My friend and neighbor, Judy Light Ayyildiz, wrote a very special book of poems entitled Mud River. In the collection is her poem of “Paper Dolls.” I love what she wrote in her poignant message and could not agree more.

Paper Dolls

Hid in the August attic heat, Jeannie, we waltzed them on dusty boards-our stiffelbacked beauties with their modelperfect mates,
romancing in a world of gowns and furs,
glamour bought so cheap, cut so even,
fitting our imagination to a
T. Jeannie,you were mostly mouth
and smiling in those days, while the furtive
wasp fashioned its paper nest
snug on the ceiling of our place.
We believed she would never sting
as long as we allowed her room. Jeanne,
we dressed them up, but never took them out
and down the steps into the swarming streets.

~ Judy Light Ayyildiz ~

Silhouette of Paper Art Doll- Madame Butterfly

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Friday, February 19, 2010




Yours truly, left, and Trish

I love snow. It transforms the grounds of my home, Woodloft, into a sparkling, white-draped vision of winter that seems to refresh the trees and renew the sloping land. Most winters here in Roanoke, the little bit of snow we get blesses us with some brief fleeting beauty and a day or two when we can fail to carry on with “business as usual” and almost no one cares. This winter, however, we have been a little too “blessed.” In December, we were buried under 22 inches of snow in a single storm, and cold temperatures kept the snow around for weeks. As the new year began, it looked like more snow was on the way. So, my friend, Trish, and I decided to take a respite from the cold and snow by traveling to a spot just south of Cancun, Mexico.

Snowed in again

Whenever I take trips out of the country like the Sunflower Journeys I made with my grandchildren to Italy, Mexico, Greece and France, I almost always return with an odd anecdote or two about something that happened along the way. This journey was no exception. And while the stories from my other trips are often humorous or just odd, the one that stands out on this trip was a little creepy.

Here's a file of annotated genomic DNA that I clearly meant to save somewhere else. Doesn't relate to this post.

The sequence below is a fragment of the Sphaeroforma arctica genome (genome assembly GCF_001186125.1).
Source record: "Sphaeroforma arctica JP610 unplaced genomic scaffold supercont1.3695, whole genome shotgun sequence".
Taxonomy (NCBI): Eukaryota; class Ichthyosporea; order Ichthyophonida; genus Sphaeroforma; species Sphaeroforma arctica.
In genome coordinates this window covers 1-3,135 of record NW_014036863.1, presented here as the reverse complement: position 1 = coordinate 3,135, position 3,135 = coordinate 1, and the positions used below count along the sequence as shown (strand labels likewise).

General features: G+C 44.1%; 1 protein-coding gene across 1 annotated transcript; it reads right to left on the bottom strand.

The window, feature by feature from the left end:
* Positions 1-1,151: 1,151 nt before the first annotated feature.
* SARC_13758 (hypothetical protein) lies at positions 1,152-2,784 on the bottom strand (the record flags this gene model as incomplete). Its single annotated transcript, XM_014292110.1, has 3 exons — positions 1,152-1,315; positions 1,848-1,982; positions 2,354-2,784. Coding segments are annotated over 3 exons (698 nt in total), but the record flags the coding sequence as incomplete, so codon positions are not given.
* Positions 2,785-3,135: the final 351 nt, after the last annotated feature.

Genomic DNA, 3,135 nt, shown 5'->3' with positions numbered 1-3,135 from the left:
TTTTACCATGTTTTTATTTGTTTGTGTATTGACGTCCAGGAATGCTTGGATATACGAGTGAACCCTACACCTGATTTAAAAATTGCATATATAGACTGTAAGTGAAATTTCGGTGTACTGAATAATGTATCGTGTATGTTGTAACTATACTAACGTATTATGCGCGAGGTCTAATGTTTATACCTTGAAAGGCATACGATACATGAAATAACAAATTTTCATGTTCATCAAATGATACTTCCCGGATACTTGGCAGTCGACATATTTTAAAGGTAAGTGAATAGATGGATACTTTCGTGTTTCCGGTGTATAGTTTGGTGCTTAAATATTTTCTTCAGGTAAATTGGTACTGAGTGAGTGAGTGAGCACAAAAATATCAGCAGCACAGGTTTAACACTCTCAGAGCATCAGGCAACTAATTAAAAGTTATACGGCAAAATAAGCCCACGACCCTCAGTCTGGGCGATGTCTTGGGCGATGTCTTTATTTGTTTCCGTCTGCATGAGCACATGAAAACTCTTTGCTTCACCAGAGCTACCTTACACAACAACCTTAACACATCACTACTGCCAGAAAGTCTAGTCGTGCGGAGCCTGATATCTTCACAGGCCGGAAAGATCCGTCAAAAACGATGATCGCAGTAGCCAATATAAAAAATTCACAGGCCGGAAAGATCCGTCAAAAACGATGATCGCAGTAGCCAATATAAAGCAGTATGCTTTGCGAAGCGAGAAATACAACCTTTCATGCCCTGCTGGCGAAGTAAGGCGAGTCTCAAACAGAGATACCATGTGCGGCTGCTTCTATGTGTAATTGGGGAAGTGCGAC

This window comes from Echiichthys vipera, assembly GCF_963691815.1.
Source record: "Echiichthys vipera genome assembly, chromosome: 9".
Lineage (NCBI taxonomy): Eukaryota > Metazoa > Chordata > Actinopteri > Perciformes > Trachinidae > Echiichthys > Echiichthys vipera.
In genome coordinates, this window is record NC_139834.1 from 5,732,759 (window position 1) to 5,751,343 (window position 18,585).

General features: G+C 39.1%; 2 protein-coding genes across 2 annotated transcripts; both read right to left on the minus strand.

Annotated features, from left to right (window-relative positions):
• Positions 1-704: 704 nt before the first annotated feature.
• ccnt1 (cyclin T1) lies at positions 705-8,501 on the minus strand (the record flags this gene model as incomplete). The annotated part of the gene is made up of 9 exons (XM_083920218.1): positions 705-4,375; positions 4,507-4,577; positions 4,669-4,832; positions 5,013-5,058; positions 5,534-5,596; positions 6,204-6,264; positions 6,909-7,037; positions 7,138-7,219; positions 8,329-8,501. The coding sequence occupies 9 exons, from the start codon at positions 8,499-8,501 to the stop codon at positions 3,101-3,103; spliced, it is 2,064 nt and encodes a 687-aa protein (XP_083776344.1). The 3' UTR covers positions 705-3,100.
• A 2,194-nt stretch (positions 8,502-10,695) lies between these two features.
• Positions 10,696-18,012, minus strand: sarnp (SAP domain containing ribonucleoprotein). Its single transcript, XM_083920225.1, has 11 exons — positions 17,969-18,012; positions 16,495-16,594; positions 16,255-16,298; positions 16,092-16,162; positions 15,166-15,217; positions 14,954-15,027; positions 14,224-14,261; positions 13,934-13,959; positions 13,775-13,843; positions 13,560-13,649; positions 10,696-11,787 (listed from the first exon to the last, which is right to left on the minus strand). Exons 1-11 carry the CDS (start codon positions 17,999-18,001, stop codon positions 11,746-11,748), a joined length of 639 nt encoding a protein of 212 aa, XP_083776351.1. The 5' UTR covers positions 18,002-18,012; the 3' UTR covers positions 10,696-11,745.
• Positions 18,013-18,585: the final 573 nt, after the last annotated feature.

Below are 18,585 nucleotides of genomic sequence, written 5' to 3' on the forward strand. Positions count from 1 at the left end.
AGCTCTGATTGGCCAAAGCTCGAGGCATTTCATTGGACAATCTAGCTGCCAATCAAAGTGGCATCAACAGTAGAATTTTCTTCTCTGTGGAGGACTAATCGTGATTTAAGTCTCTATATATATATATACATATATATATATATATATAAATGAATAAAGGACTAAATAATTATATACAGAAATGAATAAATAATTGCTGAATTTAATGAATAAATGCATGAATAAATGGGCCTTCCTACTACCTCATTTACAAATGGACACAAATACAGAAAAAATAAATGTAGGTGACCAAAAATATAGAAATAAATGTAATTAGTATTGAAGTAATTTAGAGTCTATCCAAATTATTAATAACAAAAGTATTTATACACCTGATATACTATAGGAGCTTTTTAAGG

If I were the superstitious sort, I probably would have canceled the trip when things began to go wrong leading up to our departure. Another large snowstorm hit the Roanoke area shortly before our flight to Mexico, so I had to leave Woodloft and stay with my daughter Kirsten and her family for two days before the flight: snow often makes my hillside driveway and the street leading to it impassable for days after a storm. At the time, this didn’t seem like a bad omen, but just more motivation to get out of town. But then, on the day of our departure, things started going wrong. First, even though the Roanoke airport remained open despite the snow, out flight was canceled due to equipment problems. When we finally got underway, we had to change flights four times and travel north to Philadelphia before finally heading south to Mexico.

Late that evening, we arrived at the Cancun airport. What should have been our first day on the beach had been spent almost exclusively in cramped airliners. We wearily looked for the driver our booking agent had told us would be waiting to take us to our hotel. We were supposed to be able to identify him because he would be holding a sign with the hotel’s name on it. But, since we arrived many hours later than expected, we were not surprised when he was nowhere to be seen. When we asked a seemingly nice, well-dressed fellow nearby where we might find our driver, he told us there was a "bad accident" on the road leading from our hotel and that no one could get through to the airport. He asked the name of our hotel and, shaking his head, he said, “Your hotel cannot send any drivers out, but they have your room waiting for you. If you would like, I can get you a safe driver who will take you to your hotel.” We paid him the equivalent of $80.00 U. S. and got a receipt he said we could use to get reimbursed by the hotel. As we learned later, we had just been bamboozled by one of the “Airport Taxi Pirates.” They do all they can to take passengers away from the free resort hotel shuttles. After all the traveling I’ve done, I still can’t believe I fell for this: fatigue, I suppose.